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The unhealthiness of South-east political emasculation and nationhood by Kennedy Igwe

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While we wait for the outcome of the election petitions tribunal, may I congratulate the victors of 2019 elections, His Excellency, President Muhammadu Buhari and his Vice, Prof. Yemi Osinbajo, Senate President, Ahmed Lawan and his Deputy, Ovie Omo-Agege, and the Speaker of the House of Representatives, Hon Femi Gbajabiamila and his Deputy, Hon Ahmed Idris.

 It was not just victory for them only, but also for the APC as a national and ruling party and by extension, Nigeria. Personally, the silver lining of such landmark composition of a national party as APC is continuity and harmonisation of the two significant democratic arms of government in Nigeria, which should not be trivialised.

However, as an observer from afar, it also crystalizes the party’s understanding of nationhood for Nigeria, perhaps a partial grasp of it.That said, it is very conspicuous to all that the South-East political position at the national level has been emasculated. Considering the game of politics and how it was handled in the last election, this appears no surprise. It is fair to say that the easterners were unequivocally the designers of their fate. But then, let us retrospect into her political journey to see how such political status was acquired.

Resolved, before 1960, politics was about the ‘WA’, ‘ZO’, and ‘BIA’, symbolizing the peoples of the South-West, North and South-East. Even at this same period, it was also historically observed that the three groups, as a political force, were sitting on a keg of gun powder. In actual fact there were inter-ethnic suspicions amongst them; all for obvious reasons. However, while this persisted up until independence in 1960, none threw the first proverbial punch.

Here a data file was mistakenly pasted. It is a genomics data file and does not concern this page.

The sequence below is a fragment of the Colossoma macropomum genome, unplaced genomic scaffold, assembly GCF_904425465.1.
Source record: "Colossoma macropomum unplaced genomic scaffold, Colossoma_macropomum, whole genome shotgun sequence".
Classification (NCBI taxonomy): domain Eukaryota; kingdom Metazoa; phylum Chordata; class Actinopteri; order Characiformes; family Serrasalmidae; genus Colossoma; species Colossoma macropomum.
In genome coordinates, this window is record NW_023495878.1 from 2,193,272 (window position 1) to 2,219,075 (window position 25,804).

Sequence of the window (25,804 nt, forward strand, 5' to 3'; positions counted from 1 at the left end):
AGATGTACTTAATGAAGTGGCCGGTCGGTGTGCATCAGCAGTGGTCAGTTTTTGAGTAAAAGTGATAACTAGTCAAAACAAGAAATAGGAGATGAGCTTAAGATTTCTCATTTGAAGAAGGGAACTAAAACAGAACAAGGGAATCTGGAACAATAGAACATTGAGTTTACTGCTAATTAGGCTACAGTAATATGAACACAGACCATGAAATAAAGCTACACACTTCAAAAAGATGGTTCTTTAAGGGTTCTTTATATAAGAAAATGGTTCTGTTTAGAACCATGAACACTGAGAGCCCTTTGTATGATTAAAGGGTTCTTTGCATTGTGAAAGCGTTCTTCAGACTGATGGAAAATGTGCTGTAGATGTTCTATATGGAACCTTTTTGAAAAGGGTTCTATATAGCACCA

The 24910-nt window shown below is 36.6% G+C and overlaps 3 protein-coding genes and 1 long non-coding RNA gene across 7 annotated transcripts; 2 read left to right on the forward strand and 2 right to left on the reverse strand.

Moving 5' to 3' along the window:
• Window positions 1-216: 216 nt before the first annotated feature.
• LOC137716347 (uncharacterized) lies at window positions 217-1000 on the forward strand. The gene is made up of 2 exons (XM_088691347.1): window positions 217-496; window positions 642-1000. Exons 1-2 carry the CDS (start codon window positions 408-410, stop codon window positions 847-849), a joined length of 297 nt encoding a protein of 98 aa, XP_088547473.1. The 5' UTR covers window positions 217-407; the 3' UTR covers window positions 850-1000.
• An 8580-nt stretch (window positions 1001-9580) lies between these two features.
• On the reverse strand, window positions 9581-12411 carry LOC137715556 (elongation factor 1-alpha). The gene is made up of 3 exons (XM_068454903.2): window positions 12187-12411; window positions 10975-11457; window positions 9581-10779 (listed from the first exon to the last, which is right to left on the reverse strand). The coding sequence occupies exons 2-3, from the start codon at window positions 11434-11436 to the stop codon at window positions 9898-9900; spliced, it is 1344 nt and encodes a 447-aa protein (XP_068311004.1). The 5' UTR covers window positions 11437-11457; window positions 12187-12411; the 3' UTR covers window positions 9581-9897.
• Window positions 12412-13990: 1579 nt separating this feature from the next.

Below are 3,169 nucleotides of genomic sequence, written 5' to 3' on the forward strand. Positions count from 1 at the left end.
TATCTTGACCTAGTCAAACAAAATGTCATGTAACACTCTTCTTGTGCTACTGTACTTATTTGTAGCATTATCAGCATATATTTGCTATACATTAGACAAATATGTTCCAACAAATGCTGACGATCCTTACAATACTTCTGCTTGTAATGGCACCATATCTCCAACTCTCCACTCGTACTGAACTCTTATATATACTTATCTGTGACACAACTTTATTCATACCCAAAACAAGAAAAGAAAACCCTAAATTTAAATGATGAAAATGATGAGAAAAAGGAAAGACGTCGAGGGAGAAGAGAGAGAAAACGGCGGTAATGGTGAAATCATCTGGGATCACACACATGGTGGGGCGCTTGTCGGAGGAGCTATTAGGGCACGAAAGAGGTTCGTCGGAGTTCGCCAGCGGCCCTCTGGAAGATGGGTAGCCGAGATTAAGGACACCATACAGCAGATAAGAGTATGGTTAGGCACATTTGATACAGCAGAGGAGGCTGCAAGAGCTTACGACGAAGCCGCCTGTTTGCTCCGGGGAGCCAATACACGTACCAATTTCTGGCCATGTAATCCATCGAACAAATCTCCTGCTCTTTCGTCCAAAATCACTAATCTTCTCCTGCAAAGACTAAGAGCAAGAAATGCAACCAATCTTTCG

Six years after independence, the blow was eventually struck. It was seen and easily peddled to be the easterners as the first to assault. Interpretations abound regarding this though. For some, it was a phenomenon in Africa for men in uniforms to disrupt democratic rule. For others, it was a means to purify the land from pervasive corruption.For a good majority of the WAs and ZOs, given the existing suspicions and political interests, it was easy and understandable to describe it as an Igbo coup given the composition of victims and perpetrators of the menace. 

Another argument that yearns for the rationale of the populace is the view that truly corruption was rife and the perpetrators were on a cleansing crusade and those who resisted became victims of the barrel while those who bent were given clemency as the latter perhaps happened in the east. Consequently, two groups suffered the most from the punch of the other and the retaliation was to be the beginning of the fall for the assailants, the Igbo.

It mattered not to the victims of January 15, 1966 coup that a kinsman of the alleged assailants foiled the near success of the mission. However, what exacerbated the situation was the centralisation of an auspicious regional system in careless neglect of the country’s peculiarities and then followed the plots to retaliate.
That proverbial retaliatory punch eventually came in July, 1966.

Unfortunately for the easterners as victims, it was a devastating and catastrophic fall; one that was to take years to recuperate. From that time onwards, it became a continuous struggle of political footing for the Igbo, while many of them, disaffectionate about the Nigerian project, found solace in striving for a new sovereign state.